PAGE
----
PORTLAND – A Maine company that makes herbal supplements has received a $24,000 loan from Whole Foods Market, part of a $10 million fund the national retailer has set aside for small-business loans nationwide.

It’s the first loan the company has made in Maine.

The loan program reflects a national trend by major retailers to stock shelves with products made in the same region where they are sold.

Maine Medicinals, which produces organic elderberry syrup from berries grown on 10 acres in Dresden, received the loan through Whole Foods’ Local Producer Loan Program.

For Whole Foods, the program is an investment in local companies that provide local products, which are in high demand by Whole Foods customers. Maine Medicinals plans to use the money for improvements including irrigation systems and 8-foot-high deer fencing, said Geo Johnston, director of operations.

Elderberries are high in antioxidants and flavonoids, which may help promote health, prevent disease and fight cold and flu-like symptoms.

Maine Medicinals, which was launched in September 2009 by Geo’s mother, Edie Johnston, is the first Maine-based company to receive a Whole Foods loan.

Lee Kane, whose formal title is Whole Foods “EcoCzar and Forager” for the North Atlantic region, said the loan program supports small, sustainable businesses that might otherwise have trouble receiving a loan from a commercial bank.

Since the program’s inception roughly three years ago, Whole Foods has loaned about $4 million to 66 companies, including a wine sorbet maker and a fruit farm in New York, an egg producer in Austin, Texas, an organic dog treat maker in Las Vegas and a honey seller in West Palm Beach, Fla.

Edie Johnston of Maine Medicinals said her loan has a five-year term and a “very low interest rate.” Kane said Whole Foods’ interest rates range from 5 to 9 percent.

He said the company tends to avoid lending to startup businesses, focusing instead on companies that are already established and financially viable.

Kane said the Whole Foods loan program is part of a renewed effort to sell locally sourced products. The chain promotes the program on its web site and at regional local producer seminars.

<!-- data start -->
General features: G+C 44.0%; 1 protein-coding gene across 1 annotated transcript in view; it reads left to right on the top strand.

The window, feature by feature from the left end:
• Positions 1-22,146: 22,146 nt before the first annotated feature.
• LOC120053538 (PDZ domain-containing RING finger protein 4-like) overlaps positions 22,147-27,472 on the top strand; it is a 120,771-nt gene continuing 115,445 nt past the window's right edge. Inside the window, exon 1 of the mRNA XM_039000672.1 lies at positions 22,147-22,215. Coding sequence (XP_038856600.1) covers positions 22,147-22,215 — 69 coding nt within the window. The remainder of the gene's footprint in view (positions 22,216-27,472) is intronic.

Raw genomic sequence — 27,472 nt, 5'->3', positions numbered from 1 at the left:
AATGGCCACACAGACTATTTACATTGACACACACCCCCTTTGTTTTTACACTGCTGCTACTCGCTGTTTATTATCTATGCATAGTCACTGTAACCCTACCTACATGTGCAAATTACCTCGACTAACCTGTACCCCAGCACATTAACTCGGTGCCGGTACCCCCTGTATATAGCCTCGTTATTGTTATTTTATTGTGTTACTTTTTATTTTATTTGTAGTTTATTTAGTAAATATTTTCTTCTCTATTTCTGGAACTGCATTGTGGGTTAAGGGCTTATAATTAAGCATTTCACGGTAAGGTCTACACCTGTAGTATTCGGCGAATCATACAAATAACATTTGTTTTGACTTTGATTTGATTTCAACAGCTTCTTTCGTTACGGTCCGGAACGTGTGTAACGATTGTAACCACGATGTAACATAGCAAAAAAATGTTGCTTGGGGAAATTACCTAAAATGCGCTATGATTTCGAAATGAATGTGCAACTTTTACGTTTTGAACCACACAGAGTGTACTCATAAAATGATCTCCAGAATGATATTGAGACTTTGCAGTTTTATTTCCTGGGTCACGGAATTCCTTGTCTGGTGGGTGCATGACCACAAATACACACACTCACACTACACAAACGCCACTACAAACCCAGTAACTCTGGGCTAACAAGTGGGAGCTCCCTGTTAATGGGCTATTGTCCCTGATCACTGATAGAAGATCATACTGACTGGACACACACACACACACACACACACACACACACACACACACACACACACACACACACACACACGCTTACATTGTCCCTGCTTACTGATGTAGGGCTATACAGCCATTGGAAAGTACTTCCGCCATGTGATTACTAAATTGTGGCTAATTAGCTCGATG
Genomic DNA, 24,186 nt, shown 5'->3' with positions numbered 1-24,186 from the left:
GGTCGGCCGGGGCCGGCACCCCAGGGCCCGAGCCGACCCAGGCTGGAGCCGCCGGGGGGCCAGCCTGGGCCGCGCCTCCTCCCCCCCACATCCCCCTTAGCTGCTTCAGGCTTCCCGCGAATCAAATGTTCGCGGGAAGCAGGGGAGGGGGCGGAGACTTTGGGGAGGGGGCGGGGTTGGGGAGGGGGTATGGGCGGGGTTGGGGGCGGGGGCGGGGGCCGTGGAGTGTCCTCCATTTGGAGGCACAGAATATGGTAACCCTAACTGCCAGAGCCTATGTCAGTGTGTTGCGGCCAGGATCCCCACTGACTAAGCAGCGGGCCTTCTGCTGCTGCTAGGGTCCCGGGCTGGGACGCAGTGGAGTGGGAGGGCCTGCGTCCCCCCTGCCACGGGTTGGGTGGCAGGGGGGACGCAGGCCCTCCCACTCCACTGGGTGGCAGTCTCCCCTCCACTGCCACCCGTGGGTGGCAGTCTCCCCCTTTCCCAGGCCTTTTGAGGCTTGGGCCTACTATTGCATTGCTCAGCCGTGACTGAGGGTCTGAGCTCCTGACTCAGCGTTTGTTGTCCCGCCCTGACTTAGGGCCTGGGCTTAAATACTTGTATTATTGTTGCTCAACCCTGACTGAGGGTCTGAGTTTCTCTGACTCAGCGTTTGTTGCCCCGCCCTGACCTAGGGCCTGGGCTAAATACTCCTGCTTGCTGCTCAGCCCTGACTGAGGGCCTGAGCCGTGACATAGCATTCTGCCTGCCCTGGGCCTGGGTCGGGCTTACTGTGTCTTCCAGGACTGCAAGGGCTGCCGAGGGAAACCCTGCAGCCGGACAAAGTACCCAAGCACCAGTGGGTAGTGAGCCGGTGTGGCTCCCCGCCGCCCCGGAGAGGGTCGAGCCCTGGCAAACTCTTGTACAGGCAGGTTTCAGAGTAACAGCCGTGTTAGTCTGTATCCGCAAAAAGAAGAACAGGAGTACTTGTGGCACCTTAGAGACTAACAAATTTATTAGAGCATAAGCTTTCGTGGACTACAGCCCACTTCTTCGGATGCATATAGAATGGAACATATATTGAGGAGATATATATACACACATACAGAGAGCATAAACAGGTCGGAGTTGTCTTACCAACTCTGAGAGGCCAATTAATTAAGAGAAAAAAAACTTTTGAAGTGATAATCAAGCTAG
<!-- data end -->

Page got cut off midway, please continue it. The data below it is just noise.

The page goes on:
Loan recipients aren’t required to produce organic products and do not need to be current Whole Foods suppliers, though Kane said the chain “obviously” favors current partners. Maine Medicinals products are available at Whole Foods.

Applications can be downloaded from Whole Foods’ website, and funds must be used for expansion or capital expenses, not operating costs. Loan amounts range between $1,000 and $100,000.

Other large retailers are also increasingly sourcing locally.

“More supermarkets are recognizing that local is a trend that is here to stay,” said Wendy Ward, a former farmer who is now local sourcing specialist at the Scarborough-based supermarket chain Hannaford Bros. Co. “People are mindful and spend when they know the money will go back into the local economy and support their neighbors.”

Ward said that about five years ago Hannaford began revitalizing its local sourcing program and, in 2008, launched Close to Home, an effort to better highlight the local products sold in the chain’s roughly 175 stores.

Hannaford defines local products as those sold in the same state where they are produced.

Hannaford publishes Close to Home magazine and promotes local products on its website and on store signs.

Hannaford also hosts education and networking events for local companies. The chain will attend next week’s meeting of the Maine Food Producers Alliance, a trade group for Maine entrepreneurs and manufacturers.

Ward said that unlike other chains that require local suppliers to sell products at regional warehouses, Hannaford’s suppliers can delivery products direct to stores. That approach, she said, lets the chain work with a wider variety of local companies.

Even national chain Wal-Mart Stores Inc. is expanding local offerings. On Oct. 14, the retail giant announced it would double sales of locally sourced produce in the United States by 2015.

If that goal is reached, 9 percent of produce sold in Wal-Mart stores will come from local suppliers, said spokesperson Kory Lundberg.

Lundberg said Wal-Mart’s produce buyers are searching for local sellers nationwide.

He said Wal-Mart’s Maine stores already sell local broccoli, corn, green beans, cranberries and potatoes. Maine produce is also shipped to stores in adjacent states.

The chain has some 317 suppliers in Maine and 22 stores in the state, 16 of which sell groceries.

Lundberg said buying local helps Wal-Mart minimize shipping expenses and retail prices, provide fresher produce and support local communities.

But he said Maine stores can’t rely exclusively on regional produce. “It’s tough to source locally in Maine in February.”


Staff Writer Jonathan Hemmerdinger can be reached at 791-6316 or at: [email protected]